Thursday, April 13, 2006
N.O. residents have concerns about LRA plan
By JOE GYAN JR.
Advocate staff writer
NEW ORLEANS — A plan drafted by Gov. Kathleen Blanco’s Louisiana Recovery Authority to help storm victims repair, rebuild or sell houses damaged or destroyed by hurricanes Katrina and Rita is dubbed “The Road Home,” but displaced eastern New Orleanian Doris Paige said Wednesday she sees no map on the horizon.
Blanco said she was looking for positive feedback on the housing plan, but message boards for residents to post their comments were littered with numerous negative remarks.
One board that asked what residents liked most about the plan contained the remark, “As an insured homeowner, NOT MUCH!” Another resident wrote, “At this point, not anything.”
Still another wrote simply, “It’s a plan.” And another said, “At least somebody is doing something FINALLY.”A board that asked what was least liked about the plan contained these comments: “Too complicated of a program,” “Penalizing homeowners with insurance” and “No questions answered.”
A board that asked how to improve the plan attracted this remark: “A house without furniture is not a home. It’s a cave.”
Another board where homeowners could place green dots to indicate whether they plan to repair, rebuild, relocate or sell lured an equally large number of dots in the repair and rebuild sections, far more than the relocate or sell sections.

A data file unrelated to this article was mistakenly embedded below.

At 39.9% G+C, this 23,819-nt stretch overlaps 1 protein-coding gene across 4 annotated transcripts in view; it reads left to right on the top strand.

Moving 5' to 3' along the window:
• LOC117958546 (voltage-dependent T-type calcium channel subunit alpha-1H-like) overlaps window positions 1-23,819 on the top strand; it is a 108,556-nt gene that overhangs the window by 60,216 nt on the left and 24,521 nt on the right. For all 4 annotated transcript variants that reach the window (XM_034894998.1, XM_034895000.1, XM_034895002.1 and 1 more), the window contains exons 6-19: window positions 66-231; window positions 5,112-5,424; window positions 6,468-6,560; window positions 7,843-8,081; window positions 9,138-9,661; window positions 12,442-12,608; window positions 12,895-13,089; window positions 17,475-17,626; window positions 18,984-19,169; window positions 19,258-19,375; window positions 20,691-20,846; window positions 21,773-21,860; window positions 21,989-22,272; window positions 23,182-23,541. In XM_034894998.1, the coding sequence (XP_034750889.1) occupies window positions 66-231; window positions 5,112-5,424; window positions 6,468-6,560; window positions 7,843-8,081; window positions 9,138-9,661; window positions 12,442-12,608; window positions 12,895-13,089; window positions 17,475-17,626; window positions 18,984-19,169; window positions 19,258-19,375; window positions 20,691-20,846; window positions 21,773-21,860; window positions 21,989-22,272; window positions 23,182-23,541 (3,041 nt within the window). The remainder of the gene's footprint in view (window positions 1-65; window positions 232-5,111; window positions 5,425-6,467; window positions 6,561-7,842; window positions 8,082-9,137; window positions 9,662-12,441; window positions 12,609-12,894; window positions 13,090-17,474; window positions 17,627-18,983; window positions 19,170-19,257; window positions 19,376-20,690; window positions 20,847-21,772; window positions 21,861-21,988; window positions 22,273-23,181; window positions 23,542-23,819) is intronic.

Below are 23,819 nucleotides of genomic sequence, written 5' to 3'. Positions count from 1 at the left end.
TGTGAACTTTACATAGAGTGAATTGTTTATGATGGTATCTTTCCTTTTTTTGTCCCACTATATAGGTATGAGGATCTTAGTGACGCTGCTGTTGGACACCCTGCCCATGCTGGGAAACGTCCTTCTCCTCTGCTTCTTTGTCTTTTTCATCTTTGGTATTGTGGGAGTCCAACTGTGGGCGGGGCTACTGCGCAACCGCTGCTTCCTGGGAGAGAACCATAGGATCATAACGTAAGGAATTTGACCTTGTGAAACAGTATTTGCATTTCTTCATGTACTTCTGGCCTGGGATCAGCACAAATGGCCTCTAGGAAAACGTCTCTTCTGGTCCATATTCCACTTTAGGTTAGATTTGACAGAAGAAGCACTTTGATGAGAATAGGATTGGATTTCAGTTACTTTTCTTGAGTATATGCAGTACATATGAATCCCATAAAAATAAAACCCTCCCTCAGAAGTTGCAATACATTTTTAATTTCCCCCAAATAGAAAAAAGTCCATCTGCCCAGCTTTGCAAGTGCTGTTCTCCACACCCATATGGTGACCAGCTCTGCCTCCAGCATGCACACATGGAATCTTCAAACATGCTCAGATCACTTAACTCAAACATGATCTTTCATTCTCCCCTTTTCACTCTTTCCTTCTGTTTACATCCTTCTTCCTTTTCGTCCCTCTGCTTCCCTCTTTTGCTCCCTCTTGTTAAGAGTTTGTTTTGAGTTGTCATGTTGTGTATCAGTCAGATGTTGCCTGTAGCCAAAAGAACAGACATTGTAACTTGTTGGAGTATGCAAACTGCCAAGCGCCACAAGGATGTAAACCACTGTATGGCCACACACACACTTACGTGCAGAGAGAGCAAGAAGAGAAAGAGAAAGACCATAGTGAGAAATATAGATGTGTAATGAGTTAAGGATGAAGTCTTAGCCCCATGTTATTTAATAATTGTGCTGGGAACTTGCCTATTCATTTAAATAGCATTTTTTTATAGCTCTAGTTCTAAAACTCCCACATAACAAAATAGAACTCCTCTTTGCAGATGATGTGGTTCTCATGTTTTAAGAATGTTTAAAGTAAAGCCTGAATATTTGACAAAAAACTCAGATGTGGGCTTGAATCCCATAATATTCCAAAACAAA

Under the housing portion of the plan, state or local authorities might limit or ban rebuilding in areas where a “high proportion” of homeowners choose not to return. That would allow the state to drive decisions on which neighborhoods to raze.
The plan does not define “high proportion.” LRA executive director Andy Kopplin has said he thinks people should be allowed to rebuild unless about 80 to 90 percent of homeowners in their area want to move.
“Instead of allowing residents in the most impacted communities who are receiving the least resources to participate in the program by their choice, the state’s proposal allows the state or city to declare entire communities to be non-viable and then deny residents in those areas assistance to rebuild,” the statement from the local residents’ groups said.
The local residents’ groups also criticized the housing plan’s open houses in New Orleans and Lake Charles and the plan’s 10-day public comment period, which began last Thursday.
“To only have two days of hearings devoted to the plan for allocation of the biggest chunk of money towards disaster relief to date is unconscionable,” the organizations’ statement said.
“Moreover, to only have a public commenting period of ten calendar days ... works to deny poor and black people a voice or input.”
“A plan about us, without us, is not for us,” the groups added.